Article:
Jojoba is native to the Sonora Desert of Northwestern Mexico and the Southwestern United States. Its uses as a skin care product were discovered hundreds of years ago, but it did not rise to prominence because of cheap and plentiful supplies of sperm whale oil and petroleum-based products. However, the banning of whale hunting and a series of oil crises in the Middle East in the 1970s and 1980s forced cosmetic companies to search for alternative, renewable sources of inputs for their products. In addition, consumers began demanding high-quality, all natural and sustainably produced ingredients. These forces have caused a surge of interest in jojoba.
The first documented uses of jojoba (pronounced ho-HO-ba) are by the Amerindians in the Sonora Desert region of Northern Mexico and the Southwestern United States. Spanish explorers and missionaries reported that the Amerindians used jojoba for cosmetic and medical purposes, and believed it contained “mystical” properties which could cure aliments such as skin disorders and help heal scratches, cuts, and bruises. Early researchers in the 1930s discovered that jojoba was fundamentally different on a chemical level than any other naturally occurring oil or solid fat, but by the 1960s and 1970s jojoba oil had fallen into obscurity.
One reason jojoba did not reach its full potential earlier was the abundance of cheap sperm whale oil available during that time. From the early 18th century, the sperm whale was hunted to obtain spermaciti (a waxy substance from the whale’s head), sperm oil and ambergris. These products were in turn used in candles, soaps, cosmetics, lamp oil, machine oil, perfumes and fragrances. It is estimated that 200,000 sperm whales were killed in the 19th century, and at least 770,000 were killed in the 20th century, leaving about 30% of pre-hunting levels. It is currently listed as an vulnerable species.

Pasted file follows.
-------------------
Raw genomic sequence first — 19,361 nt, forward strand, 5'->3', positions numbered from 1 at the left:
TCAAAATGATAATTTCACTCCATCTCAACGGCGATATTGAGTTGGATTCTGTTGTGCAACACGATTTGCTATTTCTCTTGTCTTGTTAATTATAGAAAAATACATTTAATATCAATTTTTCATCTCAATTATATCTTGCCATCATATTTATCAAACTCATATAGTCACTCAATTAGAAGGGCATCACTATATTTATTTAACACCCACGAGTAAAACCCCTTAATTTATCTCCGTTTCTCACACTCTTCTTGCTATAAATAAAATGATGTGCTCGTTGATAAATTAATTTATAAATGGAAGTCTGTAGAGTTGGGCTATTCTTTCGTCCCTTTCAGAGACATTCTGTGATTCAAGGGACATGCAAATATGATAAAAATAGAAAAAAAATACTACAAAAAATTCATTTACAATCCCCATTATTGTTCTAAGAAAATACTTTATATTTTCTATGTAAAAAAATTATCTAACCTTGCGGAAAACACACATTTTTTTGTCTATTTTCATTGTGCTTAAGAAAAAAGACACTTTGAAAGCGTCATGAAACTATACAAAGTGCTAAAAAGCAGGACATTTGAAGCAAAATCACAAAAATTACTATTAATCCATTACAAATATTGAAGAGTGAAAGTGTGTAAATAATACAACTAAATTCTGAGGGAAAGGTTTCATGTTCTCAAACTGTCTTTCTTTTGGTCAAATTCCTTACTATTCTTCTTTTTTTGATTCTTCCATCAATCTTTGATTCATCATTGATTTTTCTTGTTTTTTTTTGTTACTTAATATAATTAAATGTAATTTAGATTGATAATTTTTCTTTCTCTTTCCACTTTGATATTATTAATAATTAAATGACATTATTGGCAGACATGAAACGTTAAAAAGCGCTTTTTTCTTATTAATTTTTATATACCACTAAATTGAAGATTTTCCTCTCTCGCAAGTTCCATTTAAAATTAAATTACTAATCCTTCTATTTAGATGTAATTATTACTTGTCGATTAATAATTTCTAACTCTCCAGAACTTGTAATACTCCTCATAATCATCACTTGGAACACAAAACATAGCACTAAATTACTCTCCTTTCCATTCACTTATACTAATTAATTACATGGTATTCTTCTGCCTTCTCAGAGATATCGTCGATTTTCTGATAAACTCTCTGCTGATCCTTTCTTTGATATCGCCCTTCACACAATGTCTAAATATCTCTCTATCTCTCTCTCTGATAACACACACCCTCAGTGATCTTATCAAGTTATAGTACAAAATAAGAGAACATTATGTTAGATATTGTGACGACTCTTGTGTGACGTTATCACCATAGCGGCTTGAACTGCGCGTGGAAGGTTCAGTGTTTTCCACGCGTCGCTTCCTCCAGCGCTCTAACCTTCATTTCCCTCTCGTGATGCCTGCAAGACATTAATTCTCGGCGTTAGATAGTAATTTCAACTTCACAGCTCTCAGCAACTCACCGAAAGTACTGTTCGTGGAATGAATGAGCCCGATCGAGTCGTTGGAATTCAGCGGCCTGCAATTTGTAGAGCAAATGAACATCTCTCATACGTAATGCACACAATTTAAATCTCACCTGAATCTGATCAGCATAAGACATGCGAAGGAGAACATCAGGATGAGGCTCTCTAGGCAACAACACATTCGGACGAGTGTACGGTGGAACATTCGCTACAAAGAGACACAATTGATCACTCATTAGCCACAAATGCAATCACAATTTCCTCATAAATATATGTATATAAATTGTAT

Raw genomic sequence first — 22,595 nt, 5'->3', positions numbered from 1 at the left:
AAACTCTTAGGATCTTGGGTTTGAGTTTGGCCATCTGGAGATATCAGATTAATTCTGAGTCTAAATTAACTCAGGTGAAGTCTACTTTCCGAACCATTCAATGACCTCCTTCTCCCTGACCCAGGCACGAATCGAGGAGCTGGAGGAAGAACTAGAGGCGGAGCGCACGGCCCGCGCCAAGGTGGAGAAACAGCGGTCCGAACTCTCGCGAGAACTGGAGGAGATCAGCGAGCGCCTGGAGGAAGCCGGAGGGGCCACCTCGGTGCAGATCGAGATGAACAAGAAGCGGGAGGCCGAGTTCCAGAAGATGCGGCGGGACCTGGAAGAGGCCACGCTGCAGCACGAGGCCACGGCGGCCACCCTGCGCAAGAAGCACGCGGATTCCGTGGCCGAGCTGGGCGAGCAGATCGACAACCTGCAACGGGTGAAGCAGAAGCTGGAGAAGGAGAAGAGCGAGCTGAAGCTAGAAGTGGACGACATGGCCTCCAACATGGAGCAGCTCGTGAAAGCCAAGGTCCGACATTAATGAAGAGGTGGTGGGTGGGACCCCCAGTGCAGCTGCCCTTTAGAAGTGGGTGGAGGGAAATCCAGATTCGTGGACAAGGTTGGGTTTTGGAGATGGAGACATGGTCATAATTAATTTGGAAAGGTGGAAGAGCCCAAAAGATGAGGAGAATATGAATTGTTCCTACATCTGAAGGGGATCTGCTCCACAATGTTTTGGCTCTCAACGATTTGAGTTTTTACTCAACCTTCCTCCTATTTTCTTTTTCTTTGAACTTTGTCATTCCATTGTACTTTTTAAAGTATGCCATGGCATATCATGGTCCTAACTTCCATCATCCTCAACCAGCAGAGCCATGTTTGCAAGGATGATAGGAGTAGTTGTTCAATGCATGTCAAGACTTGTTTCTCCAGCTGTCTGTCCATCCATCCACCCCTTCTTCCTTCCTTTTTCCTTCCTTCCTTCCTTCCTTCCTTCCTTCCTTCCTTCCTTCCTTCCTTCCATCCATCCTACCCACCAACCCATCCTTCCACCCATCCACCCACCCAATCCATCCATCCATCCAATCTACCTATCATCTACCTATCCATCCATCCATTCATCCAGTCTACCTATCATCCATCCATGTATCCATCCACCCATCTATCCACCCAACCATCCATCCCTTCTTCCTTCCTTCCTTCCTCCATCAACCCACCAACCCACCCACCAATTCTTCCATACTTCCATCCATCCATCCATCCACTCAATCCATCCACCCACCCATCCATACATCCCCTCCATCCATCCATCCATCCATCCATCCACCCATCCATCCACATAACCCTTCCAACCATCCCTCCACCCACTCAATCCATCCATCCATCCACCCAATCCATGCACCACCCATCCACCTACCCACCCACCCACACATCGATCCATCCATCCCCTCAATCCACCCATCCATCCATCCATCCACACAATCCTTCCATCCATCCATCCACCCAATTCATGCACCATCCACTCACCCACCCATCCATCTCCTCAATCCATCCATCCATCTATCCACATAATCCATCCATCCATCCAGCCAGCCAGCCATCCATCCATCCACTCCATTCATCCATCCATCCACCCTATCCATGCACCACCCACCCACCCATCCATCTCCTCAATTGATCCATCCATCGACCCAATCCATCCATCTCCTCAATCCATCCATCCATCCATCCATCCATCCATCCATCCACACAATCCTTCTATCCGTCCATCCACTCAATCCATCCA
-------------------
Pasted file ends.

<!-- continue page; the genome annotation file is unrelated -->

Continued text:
However, two series of events transpired in the 1970s and 1980s to bring about a renewed interest in jojoba. The first was an increasing emphasis of the International Whaling Commission (IWC) on whale conservation vice its previous emphasis on quota distribution. In 1979 the UK, US and Seychelles proposed a stop to the hunting of sperm whales, but the proposal was defeated by a number of other countries. However, manufacturers which used whale oil in their products took notice that the age of unlimited whale hunting was coming to an end, and began to look for alternative sources of raw material. In 1986 the IWC issued a ban on all commercial whaling.
The second series of events was related to the increasing instability in petroleum oil supplied from the Middle East. This trend began with the 1973 OPEC oil embargo, which increased the price of a barrel of oil fourfold over the course of a few months. The 1970s and 1980s were also generally a period of Middle East turmoil, and included Arab-Israeli wars in 1967 and 1973, the start of the Lebanese civil war in 1975, the Iranian Revolution in 1979, the start of the Iraq-Iran War in 1980 and the assassination of Egyptian Anwar Sadar in 1981.
In addition to its use as a fuel, petroleum was, and continues to be used today, in cosmetics in the form of petroleum jelly. Mid-East turmoil not only increased the price of raw oil, but its derivatives as well, quickly increasing the price of an important input with no end in sight. The cosmetic industry was forced to react, and began a more intensive search for a substitute which provided high quality moisturization, had naturally occuring chemical properties lending itself to cosmetic manufacturing, was a renewable resource and had a stable supply not impacted by distant and unpredictable political events.
While the primary impetus for the search for renewable plant substitutes were commercial, namely supply chain and input price stability, other factors were also at play. Chief among these was an increasing worldwide recognition of the importance of protecting and cherishing the world’s animal and plant resources. Thankfully this concern for the natural environment has continued to grow, further reinforcing jojoba’s rightful place as a prime candidate for commercial use.